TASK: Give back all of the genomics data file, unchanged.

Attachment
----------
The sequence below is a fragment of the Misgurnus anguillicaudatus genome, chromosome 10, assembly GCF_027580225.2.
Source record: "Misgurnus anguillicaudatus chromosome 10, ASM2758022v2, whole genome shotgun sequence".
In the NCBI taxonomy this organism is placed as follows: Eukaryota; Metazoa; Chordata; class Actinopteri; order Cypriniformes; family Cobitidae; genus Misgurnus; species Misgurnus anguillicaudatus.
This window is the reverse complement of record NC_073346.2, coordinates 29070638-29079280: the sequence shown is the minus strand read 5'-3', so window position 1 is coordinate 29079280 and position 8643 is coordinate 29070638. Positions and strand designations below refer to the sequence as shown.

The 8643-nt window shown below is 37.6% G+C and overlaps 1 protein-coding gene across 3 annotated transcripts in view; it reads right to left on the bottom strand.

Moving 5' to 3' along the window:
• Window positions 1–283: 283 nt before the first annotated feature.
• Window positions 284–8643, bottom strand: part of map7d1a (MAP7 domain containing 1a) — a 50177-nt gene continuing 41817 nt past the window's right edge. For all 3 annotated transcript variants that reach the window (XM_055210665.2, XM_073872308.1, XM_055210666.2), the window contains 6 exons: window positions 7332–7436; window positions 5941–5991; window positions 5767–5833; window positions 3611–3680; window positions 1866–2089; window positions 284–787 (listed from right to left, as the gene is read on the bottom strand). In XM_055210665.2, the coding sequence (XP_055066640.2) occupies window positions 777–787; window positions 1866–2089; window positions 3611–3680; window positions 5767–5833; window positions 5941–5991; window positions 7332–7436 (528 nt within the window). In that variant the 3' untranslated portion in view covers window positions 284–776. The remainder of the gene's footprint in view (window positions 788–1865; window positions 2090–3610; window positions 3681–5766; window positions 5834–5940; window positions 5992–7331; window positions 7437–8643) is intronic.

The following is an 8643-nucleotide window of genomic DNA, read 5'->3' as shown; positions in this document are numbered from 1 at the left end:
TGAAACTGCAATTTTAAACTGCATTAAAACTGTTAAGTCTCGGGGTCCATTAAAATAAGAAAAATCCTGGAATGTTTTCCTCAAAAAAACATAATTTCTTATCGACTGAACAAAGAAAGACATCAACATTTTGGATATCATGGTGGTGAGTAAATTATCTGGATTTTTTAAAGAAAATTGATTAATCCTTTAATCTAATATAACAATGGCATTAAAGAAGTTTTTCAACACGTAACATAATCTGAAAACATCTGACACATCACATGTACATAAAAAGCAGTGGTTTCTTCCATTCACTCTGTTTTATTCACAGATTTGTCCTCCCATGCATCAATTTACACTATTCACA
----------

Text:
The sequence below is a fragment of the Misgurnus anguillicaudatus genome, chromosome 10, assembly GCF_027580225.2.
Source record: "Misgurnus anguillicaudatus chromosome 10, ASM2758022v2, whole genome shotgun sequence".
In the NCBI taxonomy this organism is placed as follows: Eukaryota; Metazoa; Chordata; class Actinopteri; order Cypriniformes; family Cobitidae; genus Misgurnus; species Misgurnus anguillicaudatus.
This window is the reverse complement of record NC_073346.2, coordinates 29070638-29079280: the sequence shown is the minus strand read 5'-3', so window position 1 is coordinate 29079280 and position 8643 is coordinate 29070638. Positions and strand designations below refer to the sequence as shown.

The 8643-nt window shown below is 37.6% G+C and overlaps 1 protein-coding gene across 3 annotated transcripts in view; it reads right to left on the bottom strand.

Moving 5' to 3' along the window:
• Window positions 1–283: 283 nt before the first annotated feature.
• Window positions 284–8643, bottom strand: part of map7d1a (MAP7 domain containing 1a) — a 50177-nt gene continuing 41817 nt past the window's right edge. For all 3 annotated transcript variants that reach the window (XM_055210665.2, XM_073872308.1, XM_055210666.2), the window contains 6 exons: window positions 7332–7436; window positions 5941–5991; window positions 5767–5833; window positions 3611–3680; window positions 1866–2089; window positions 284–787 (listed from right to left, as the gene is read on the bottom strand). In XM_055210665.2, the coding sequence (XP_055066640.2) occupies window positions 777–787; window positions 1866–2089; window positions 3611–3680; window positions 5767–5833; window positions 5941–5991; window positions 7332–7436 (528 nt within the window). In that variant the 3' untranslated portion in view covers window positions 284–776. The remainder of the gene's footprint in view (window positions 788–1865; window positions 2090–3610; window positions 3681–5766; window positions 5834–5940; window positions 5992–7331; window positions 7437–8643) is intronic.

The following is an 8643-nucleotide window of genomic DNA, read 5'->3' as shown; positions in this document are numbered from 1 at the left end:
TGAAACTGCAATTTTAAACTGCATTAAAACTGTTAAGTCTCGGGGTCCATTAAAATAAGAAAAATCCTGGAATGTTTTCCTCAAAAAAACATAATTTCTTATCGACTGAACAAAGAAAGACATCAACATTTTGGATATCATGGTGGTGAGTAAATTATCTGGATTTTTTAAAGAAAATTGATTAATCCTTTAATCTAATATAACAATGGCATTAAAGAAGTTTTTCAACACGTAACATAATCTGAAAACATCTGACACATCACATGTACATAAAAAGCAGTGGTTTCTTCCATTCACTCTGTTTTATTCACAGATTTGTCCTCCCATGCATCAATTTACACTATTCACA